typedef PyObject * (*binaryfunc)(PyObject *, PyObject *);
typedef PyObject * (*ternaryfunc)(PyObject *, PyObject *, PyObject *);
typedef int (*inquiry)(PyObject *);
typedef Py_ssize_t (*lenfunc)(PyObject *);
typedef PyObject *(*ssizeargfunc)(PyObject *, Py_ssize_t);
typedef PyObject *(*ssizessizeargfunc)(PyObject *, Py_ssize_t, Py_ssize_t);
typedef int(*ssizeobjargproc)(PyObject *, Py_ssize_t, PyObject *);
typedef int(*ssizessizeobjargproc)(PyObject *, Py_ssize_t, Py_ssize_t, PyObject *);
typedef int(*objobjargproc)(PyObject *, PyObject *, PyObject *);
typedef int (*objobjproc)(PyObject *, PyObject *);
typedef int (*visitproc)(PyObject *, void *);
typedef int (*traverseproc)(PyObject *, visitproc, void *);
typedef void (*freefunc)(void *);
typedef void (*destructor)(PyObject *);
typedef PyObject *(*getattrfunc)(PyObject *, char *);
typedef PyObject *(*getattrofunc)(PyObject *, PyObject *);
typedef int (*setattrfunc)(PyObject *, char *, PyObject *);
typedef int (*setattrofunc)(PyObject *, PyObject *, PyObject *);
typedef PyObject *(*reprfunc)(PyObject *);
typedef Py_hash_t (*hashfunc)(PyObject *);
typedef PyObject *(*richcmpfunc) (PyObject *, PyObject *, int);
typedef PyObject *(*getiterfunc) (PyObject *);
typedef PyObject *(*iternextfunc) (PyObject *);
typedef PyObject *(*descrgetfunc) (PyObject *, PyObject *, PyObject *);
typedef int (*descrsetfunc) (PyObject *, PyObject *, PyObject *);
typedef int (*initproc)(PyObject *, PyObject *, PyObject *);
typedef PyObject *(*newfunc)(struct _typeobject *, PyObject *, PyObject *);
typedef PyObject *(*allocfunc)(struct _typeobject *, Py_ssize_t);
/* In Py_LIMITED_API, PyTypeObject is an opaque structure. */
typedef struct _typeobject PyTypeObject;
/* PyTypeObject is defined in cpython/object.h */
typedef struct{
int slot; /* slot id, see below */
void *pfunc; /* function pointer */
} PyType_Slot;
typedef struct{
const char* name;
int basicsize;
int itemsize;
unsigned int flags;
PyType_Slot *slots; /* terminated by slot==0. */
} PyType_Spec;
PyAPI_FUNC(PyObject*) PyType_FromSpec(PyType_Spec*);
#if !defined(Py_LIMITED_API) || Py_LIMITED_API+0 >= 0x03030000
PyAPI_FUNC(PyObject*) PyType_FromSpecWithBases(PyType_Spec*, PyObject*);
#if !defined(Py_LIMITED_API) || Py_LIMITED_API+0 >= 0x03040000
PyAPI_FUNC(void*) PyType_GetSlot(struct _typeobject*, int);
/* Generic type check */
PyAPI_FUNC(int) PyType_IsSubtype(struct _typeobject *, struct _typeobject *);
#define PyObject_TypeCheck(ob, tp) \
(Py_TYPE(ob) == (tp) || PyType_IsSubtype(Py_TYPE(ob), (tp)))
PyAPI_DATA(struct _typeobject) PyType_Type; /* built-in 'type' */
PyAPI_DATA(struct _typeobject) PyBaseObject_Type; /* built-in 'object' */
PyAPI_DATA(struct _typeobject) PySuper_Type; /* built-in 'super' */
PyAPI_FUNC(unsigned long) PyType_GetFlags(struct _typeobject*);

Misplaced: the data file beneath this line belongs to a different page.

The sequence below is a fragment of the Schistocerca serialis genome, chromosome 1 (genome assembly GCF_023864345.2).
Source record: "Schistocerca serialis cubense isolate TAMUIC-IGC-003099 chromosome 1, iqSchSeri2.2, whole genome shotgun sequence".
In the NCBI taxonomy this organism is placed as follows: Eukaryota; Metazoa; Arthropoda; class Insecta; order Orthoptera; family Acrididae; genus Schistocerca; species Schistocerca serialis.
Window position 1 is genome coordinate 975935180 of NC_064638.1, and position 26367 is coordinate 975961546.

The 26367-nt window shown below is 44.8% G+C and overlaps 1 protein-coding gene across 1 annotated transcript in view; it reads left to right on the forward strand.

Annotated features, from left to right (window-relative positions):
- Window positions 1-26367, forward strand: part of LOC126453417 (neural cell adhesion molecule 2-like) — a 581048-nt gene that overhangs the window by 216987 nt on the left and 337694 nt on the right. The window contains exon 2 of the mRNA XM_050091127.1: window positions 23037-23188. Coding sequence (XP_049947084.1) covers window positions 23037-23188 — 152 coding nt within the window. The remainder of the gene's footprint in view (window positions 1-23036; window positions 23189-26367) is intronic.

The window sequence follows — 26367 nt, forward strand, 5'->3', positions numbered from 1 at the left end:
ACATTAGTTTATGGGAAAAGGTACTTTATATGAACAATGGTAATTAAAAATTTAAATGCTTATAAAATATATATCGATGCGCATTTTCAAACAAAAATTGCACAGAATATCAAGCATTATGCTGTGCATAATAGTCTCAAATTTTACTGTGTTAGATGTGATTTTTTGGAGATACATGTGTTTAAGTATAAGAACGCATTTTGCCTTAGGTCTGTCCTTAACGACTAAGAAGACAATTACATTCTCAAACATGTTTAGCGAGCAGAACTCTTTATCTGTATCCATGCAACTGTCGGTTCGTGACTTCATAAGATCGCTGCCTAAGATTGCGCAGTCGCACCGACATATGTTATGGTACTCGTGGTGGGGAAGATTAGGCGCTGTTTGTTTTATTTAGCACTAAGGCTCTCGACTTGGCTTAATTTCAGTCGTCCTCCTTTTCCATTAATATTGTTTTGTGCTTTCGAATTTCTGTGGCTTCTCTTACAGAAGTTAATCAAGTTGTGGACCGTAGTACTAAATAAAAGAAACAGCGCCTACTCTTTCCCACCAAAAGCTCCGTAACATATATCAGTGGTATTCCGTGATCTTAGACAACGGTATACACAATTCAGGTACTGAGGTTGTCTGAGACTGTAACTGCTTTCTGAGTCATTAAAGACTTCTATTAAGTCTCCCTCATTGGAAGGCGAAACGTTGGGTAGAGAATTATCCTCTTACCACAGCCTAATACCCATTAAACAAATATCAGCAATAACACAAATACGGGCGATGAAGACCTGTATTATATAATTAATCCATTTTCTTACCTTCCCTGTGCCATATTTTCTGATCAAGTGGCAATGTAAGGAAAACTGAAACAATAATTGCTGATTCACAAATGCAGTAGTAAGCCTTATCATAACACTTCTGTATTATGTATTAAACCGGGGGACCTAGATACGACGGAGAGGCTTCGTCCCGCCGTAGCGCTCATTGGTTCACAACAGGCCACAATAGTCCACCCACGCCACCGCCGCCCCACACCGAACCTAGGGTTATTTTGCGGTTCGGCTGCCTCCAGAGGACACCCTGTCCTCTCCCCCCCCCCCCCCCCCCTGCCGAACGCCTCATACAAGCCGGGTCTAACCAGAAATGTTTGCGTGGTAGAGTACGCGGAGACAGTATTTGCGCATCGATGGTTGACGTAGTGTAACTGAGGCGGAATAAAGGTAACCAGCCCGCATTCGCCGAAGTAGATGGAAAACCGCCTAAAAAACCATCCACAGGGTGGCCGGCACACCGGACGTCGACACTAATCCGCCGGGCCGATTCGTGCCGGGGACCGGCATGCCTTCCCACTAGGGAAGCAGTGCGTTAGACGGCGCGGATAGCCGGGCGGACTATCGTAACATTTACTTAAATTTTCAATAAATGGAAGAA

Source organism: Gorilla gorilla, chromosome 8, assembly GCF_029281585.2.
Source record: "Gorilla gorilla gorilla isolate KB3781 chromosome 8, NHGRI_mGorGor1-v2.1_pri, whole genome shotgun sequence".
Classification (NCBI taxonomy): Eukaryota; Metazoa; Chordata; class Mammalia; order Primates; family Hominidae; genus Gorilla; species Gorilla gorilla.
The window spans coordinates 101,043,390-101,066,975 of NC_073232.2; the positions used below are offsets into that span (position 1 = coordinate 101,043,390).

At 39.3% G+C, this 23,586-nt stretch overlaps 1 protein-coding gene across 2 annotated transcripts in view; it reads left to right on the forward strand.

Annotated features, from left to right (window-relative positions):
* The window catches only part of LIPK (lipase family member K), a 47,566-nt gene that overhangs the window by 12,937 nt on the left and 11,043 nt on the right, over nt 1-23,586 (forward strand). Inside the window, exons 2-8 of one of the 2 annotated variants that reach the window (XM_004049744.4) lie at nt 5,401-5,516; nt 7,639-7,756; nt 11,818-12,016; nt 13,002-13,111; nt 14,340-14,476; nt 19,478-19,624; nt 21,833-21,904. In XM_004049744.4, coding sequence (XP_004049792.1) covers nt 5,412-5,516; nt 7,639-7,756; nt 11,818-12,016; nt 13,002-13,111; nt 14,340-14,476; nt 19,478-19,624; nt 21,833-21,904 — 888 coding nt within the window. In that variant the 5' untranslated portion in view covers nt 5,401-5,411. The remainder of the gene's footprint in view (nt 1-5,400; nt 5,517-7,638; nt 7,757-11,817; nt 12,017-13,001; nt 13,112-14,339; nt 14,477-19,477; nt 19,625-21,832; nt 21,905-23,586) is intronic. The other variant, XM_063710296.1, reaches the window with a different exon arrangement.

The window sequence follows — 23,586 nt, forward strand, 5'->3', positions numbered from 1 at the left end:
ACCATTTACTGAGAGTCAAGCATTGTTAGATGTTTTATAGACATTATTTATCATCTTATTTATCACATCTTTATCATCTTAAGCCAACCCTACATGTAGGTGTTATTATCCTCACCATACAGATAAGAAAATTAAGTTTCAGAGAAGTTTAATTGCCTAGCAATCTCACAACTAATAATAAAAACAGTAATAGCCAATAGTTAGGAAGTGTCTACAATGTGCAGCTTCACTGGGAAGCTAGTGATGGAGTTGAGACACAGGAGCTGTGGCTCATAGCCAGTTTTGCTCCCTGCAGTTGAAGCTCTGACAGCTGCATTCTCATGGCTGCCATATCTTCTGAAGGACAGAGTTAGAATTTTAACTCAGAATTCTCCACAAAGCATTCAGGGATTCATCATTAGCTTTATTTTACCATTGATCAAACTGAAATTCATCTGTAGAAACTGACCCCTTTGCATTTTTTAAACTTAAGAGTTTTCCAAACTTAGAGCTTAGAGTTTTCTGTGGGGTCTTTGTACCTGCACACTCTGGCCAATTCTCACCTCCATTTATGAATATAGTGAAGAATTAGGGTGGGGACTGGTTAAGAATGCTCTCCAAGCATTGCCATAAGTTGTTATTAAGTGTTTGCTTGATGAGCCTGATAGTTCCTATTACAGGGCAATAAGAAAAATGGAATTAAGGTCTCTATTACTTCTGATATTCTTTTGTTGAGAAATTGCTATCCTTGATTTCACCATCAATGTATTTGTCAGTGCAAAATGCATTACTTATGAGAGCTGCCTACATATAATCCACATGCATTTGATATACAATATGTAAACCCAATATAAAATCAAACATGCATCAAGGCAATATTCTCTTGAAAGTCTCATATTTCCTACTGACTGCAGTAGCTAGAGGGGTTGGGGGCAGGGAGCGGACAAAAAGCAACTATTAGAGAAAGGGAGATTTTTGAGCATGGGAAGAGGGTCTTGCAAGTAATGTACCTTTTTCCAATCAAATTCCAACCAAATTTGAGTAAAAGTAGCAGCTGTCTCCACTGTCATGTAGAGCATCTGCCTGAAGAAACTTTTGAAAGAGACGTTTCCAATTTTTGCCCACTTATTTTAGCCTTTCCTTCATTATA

#define PyType_Check(op) \
PyType_FastSubclass(Py_TYPE(op), Py_TPFLAGS_TYPE_SUBCLASS)
#define PyType_CheckExact(op) (Py_TYPE(op) == &PyType_Type)
PyAPI_FUNC(int) PyType_Ready(struct _typeobject *);
PyAPI_FUNC(PyObject *) PyType_GenericAlloc(struct _typeobject *, Py_ssize_t);
PyAPI_FUNC(PyObject *) PyType_GenericNew(struct _typeobject *,
PyObject *, PyObject *);
PyAPI_FUNC(unsigned int) PyType_ClearCache(void);
PyAPI_FUNC(void) PyType_Modified(struct _typeobject *);
/* Generic operations on objects */
PyAPI_FUNC(PyObject *) PyObject_Repr(PyObject *);
PyAPI_FUNC(PyObject *) PyObject_Str(PyObject *);
PyAPI_FUNC(PyObject *) PyObject_ASCII(PyObject *);
PyAPI_FUNC(PyObject *) PyObject_Bytes(PyObject *);
PyAPI_FUNC(PyObject *) PyObject_RichCompare(PyObject *, PyObject *, int);
PyAPI_FUNC(int) PyObject_RichCompareBool(PyObject *, PyObject *, int);
PyAPI_FUNC(PyObject *) PyObject_GetAttrString(PyObject *, const char *);
PyAPI_FUNC(int) PyObject_SetAttrString(PyObject *, const char *, PyObject *);
PyAPI_FUNC(int) PyObject_HasAttrString(PyObject *, const char *);
PyAPI_FUNC(PyObject *) PyObject_GetAttr(PyObject *, PyObject *);
PyAPI_FUNC(int) PyObject_SetAttr(PyObject *, PyObject *, PyObject *);
PyAPI_FUNC(int) PyObject_HasAttr(PyObject *, PyObject *);
PyAPI_FUNC(PyObject *) PyObject_SelfIter(PyObject *);
PyAPI_FUNC(PyObject *) PyObject_GenericGetAttr(PyObject *, PyObject *);
PyAPI_FUNC(int) PyObject_GenericSetAttr(PyObject *,
PyObject *, PyObject *);
#if !defined(Py_LIMITED_API) || Py_LIMITED_API+0 >= 0x03030000
PyAPI_FUNC(int) PyObject_GenericSetDict(PyObject *, PyObject *, void *);
PyAPI_FUNC(Py_hash_t) PyObject_Hash(PyObject *);
PyAPI_FUNC(Py_hash_t) PyObject_HashNotImplemented(PyObject *);
PyAPI_FUNC(int) PyObject_IsTrue(PyObject *);
PyAPI_FUNC(int) PyObject_Not(PyObject *);
PyAPI_FUNC(int) PyCallable_Check(PyObject *);
PyAPI_FUNC(void) PyObject_ClearWeakRefs(PyObject *);
/* PyObject_Dir(obj) acts like Python builtins.dir(obj), returning a
list of strings. PyObject_Dir(NULL) is like builtins.dir(),
returning the names of the current locals. In this case, if there are
no current locals, NULL is returned, and PyErr_Occurred() is false.
PyAPI_FUNC(PyObject *) PyObject_Dir(PyObject *);
/* Helpers for printing recursive container types */
PyAPI_FUNC(int) Py_ReprEnter(PyObject *);
PyAPI_FUNC(void) Py_ReprLeave(PyObject *);
/* Flag bits for printing: */
#define Py_PRINT_RAW 1 /* No string quotes etc. */